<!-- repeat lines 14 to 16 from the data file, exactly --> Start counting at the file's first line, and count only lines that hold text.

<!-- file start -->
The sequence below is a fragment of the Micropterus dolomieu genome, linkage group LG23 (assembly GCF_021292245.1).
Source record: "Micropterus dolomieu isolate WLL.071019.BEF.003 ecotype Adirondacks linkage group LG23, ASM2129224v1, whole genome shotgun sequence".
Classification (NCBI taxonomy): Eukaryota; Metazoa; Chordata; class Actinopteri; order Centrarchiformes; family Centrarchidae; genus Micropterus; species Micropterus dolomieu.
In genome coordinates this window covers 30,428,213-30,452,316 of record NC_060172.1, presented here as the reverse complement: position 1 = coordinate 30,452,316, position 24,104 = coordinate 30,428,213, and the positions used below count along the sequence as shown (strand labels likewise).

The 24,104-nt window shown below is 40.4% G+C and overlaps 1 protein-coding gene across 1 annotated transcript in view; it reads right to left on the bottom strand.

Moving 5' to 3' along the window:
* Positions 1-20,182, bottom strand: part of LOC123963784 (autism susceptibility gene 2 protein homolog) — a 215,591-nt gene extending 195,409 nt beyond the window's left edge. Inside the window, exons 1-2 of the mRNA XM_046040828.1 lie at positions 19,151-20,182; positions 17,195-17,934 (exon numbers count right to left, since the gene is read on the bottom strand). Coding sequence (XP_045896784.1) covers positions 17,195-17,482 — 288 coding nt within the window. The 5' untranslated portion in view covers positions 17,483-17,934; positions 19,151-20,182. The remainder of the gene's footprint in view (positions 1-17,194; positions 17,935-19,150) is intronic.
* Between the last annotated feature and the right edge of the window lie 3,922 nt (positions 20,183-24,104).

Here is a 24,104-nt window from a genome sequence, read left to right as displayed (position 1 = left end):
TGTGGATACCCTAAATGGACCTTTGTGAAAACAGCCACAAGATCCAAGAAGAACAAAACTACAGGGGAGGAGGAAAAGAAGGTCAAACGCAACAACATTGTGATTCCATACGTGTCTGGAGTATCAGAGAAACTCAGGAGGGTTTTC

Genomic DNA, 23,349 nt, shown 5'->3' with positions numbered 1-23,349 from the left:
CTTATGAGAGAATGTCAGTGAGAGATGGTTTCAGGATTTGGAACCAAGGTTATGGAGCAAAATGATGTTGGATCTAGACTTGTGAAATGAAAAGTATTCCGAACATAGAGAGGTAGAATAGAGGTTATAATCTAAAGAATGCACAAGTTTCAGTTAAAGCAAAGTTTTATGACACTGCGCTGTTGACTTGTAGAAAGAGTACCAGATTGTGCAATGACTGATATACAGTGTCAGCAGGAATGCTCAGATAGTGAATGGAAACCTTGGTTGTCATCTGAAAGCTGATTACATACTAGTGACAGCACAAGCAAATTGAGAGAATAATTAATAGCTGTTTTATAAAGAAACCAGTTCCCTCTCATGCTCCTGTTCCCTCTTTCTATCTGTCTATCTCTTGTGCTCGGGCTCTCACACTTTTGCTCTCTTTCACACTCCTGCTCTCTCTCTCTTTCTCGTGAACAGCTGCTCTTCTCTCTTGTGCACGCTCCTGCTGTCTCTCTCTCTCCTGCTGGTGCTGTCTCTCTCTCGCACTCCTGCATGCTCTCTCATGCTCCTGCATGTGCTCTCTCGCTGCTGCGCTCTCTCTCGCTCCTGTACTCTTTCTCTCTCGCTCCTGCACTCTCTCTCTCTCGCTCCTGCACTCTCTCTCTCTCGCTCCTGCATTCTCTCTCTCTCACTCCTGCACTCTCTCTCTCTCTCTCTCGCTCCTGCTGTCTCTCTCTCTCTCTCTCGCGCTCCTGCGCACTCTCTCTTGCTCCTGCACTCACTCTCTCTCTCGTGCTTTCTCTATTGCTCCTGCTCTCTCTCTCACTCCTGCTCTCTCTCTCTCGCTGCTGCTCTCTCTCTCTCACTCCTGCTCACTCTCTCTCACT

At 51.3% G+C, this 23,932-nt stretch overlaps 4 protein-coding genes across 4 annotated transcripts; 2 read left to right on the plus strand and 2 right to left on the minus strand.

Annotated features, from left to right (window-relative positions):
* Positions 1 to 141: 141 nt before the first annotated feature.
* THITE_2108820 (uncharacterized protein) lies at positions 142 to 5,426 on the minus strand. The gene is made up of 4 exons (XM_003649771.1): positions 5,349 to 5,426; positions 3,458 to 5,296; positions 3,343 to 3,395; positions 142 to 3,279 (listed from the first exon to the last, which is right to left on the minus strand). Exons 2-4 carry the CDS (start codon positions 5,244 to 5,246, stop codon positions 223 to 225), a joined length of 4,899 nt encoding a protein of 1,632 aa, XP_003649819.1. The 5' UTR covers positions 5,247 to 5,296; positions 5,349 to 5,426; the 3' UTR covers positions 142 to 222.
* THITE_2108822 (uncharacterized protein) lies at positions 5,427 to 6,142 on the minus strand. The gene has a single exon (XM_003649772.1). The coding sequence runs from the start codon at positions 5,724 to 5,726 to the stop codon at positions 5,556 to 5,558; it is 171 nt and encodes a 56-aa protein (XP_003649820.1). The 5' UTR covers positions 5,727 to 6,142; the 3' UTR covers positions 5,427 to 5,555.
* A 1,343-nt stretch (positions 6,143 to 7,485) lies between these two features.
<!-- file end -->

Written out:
Annotated features, from left to right (window-relative positions):
* Positions 1 to 141: 141 nt before the first annotated feature.
* THITE_2108820 (uncharacterized protein) lies at positions 142 to 5,426 on the minus strand. The gene is made up of 4 exons (XM_003649771.1): positions 5,349 to 5,426; positions 3,458 to 5,296; positions 3,343 to 3,395; positions 142 to 3,279 (listed from the first exon to the last, which is right to left on the minus strand). Exons 2-4 carry the CDS (start codon positions 5,244 to 5,246, stop codon positions 223 to 225), a joined length of 4,899 nt encoding a protein of 1,632 aa, XP_003649819.1. The 5' UTR covers positions 5,247 to 5,296; positions 5,349 to 5,426; the 3' UTR covers positions 142 to 222.